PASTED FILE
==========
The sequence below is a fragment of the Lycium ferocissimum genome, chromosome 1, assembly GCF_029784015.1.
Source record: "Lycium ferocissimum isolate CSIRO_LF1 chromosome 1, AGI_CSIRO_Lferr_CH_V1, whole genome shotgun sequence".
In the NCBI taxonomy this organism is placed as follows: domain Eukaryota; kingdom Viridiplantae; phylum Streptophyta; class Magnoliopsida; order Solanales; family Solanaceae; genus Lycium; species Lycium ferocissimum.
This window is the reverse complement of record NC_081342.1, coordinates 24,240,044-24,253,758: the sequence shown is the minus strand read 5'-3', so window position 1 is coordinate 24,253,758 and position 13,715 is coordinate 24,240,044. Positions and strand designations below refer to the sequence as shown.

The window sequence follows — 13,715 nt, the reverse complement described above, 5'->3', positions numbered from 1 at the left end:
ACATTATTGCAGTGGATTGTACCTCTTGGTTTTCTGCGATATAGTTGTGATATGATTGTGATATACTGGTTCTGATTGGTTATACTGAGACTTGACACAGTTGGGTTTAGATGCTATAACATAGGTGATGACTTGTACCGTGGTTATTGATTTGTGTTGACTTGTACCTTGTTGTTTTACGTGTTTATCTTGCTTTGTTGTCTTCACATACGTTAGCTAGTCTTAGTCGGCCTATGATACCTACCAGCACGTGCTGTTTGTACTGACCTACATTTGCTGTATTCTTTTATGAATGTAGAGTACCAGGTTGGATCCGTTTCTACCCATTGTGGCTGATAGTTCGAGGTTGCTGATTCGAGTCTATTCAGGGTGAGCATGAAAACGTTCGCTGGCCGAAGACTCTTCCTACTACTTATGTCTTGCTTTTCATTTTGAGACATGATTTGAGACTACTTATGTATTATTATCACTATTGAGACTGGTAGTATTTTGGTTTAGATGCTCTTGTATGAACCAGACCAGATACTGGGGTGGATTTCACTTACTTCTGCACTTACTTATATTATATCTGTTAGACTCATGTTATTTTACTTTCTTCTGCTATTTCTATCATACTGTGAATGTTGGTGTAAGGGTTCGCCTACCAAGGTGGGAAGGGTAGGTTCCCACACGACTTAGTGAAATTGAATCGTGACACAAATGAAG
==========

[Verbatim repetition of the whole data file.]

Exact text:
The sequence below is a fragment of the Lycium ferocissimum genome, chromosome 1, assembly GCF_029784015.1.
Source record: "Lycium ferocissimum isolate CSIRO_LF1 chromosome 1, AGI_CSIRO_Lferr_CH_V1, whole genome shotgun sequence".
In the NCBI taxonomy this organism is placed as follows: domain Eukaryota; kingdom Viridiplantae; phylum Streptophyta; class Magnoliopsida; order Solanales; family Solanaceae; genus Lycium; species Lycium ferocissimum.
This window is the reverse complement of record NC_081342.1, coordinates 24,240,044-24,253,758: the sequence shown is the minus strand read 5'-3', so window position 1 is coordinate 24,253,758 and position 13,715 is coordinate 24,240,044. Positions and strand designations below refer to the sequence as shown.

The window sequence follows — 13,715 nt, the reverse complement described above, 5'->3', positions numbered from 1 at the left end:
ACATTATTGCAGTGGATTGTACCTCTTGGTTTTCTGCGATATAGTTGTGATATGATTGTGATATACTGGTTCTGATTGGTTATACTGAGACTTGACACAGTTGGGTTTAGATGCTATAACATAGGTGATGACTTGTACCGTGGTTATTGATTTGTGTTGACTTGTACCTTGTTGTTTTACGTGTTTATCTTGCTTTGTTGTCTTCACATACGTTAGCTAGTCTTAGTCGGCCTATGATACCTACCAGCACGTGCTGTTTGTACTGACCTACATTTGCTGTATTCTTTTATGAATGTAGAGTACCAGGTTGGATCCGTTTCTACCCATTGTGGCTGATAGTTCGAGGTTGCTGATTCGAGTCTATTCAGGGTGAGCATGAAAACGTTCGCTGGCCGAAGACTCTTCCTACTACTTATGTCTTGCTTTTCATTTTGAGACATGATTTGAGACTACTTATGTATTATTATCACTATTGAGACTGGTAGTATTTTGGTTTAGATGCTCTTGTATGAACCAGACCAGATACTGGGGTGGATTTCACTTACTTCTGCACTTACTTATATTATATCTGTTAGACTCATGTTATTTTACTTTCTTCTGCTATTTCTATCATACTGTGAATGTTGGTGTAAGGGTTCGCCTACCAAGGTGGGAAGGGTAGGTTCCCACACGACTTAGTGAAATTGAATCGTGACACAAATGAAG